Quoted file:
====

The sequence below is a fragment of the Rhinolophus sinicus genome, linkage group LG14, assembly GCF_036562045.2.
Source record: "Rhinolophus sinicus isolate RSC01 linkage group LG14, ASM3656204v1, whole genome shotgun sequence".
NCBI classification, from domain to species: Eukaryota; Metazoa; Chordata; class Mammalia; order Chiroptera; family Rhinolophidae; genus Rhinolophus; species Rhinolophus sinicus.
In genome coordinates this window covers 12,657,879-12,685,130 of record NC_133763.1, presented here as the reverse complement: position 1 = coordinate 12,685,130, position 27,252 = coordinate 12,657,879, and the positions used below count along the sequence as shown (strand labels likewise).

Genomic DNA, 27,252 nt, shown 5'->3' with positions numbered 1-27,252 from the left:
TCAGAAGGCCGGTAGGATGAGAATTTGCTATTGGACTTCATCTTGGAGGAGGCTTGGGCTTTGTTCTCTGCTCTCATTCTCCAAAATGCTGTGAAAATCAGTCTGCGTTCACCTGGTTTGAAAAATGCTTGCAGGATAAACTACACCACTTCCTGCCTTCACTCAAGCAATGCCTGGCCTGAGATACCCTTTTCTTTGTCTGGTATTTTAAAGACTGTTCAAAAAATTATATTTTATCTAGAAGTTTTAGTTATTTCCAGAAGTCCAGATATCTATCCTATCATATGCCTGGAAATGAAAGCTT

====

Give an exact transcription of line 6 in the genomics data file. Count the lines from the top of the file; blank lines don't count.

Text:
TCAGAAGGCCGGTAGGATGAGAATTTGCTATTGGACTTCATCTTGGAGGAGGCTTGGGCTTTGTTCTCTGCTCTCATTCTCCAAAATGCTGTGAAAATCAGTCTGCGTTCACCTGGTTTGAAAAATGCTTGCAGGATAAACTACACCACTTCCTGCCTTCACTCAAGCAATGCCTGGCCTGAGATACCCTTTTCTTTGTCTGGTATTTTAAAGACTGTTCAAAAAATTATATTTTATCTAGAAGTTTTAGTTATTTCCAGAAGTCCAGATATCTATCCTATCATATGCCTGGAAATGAAAGCTT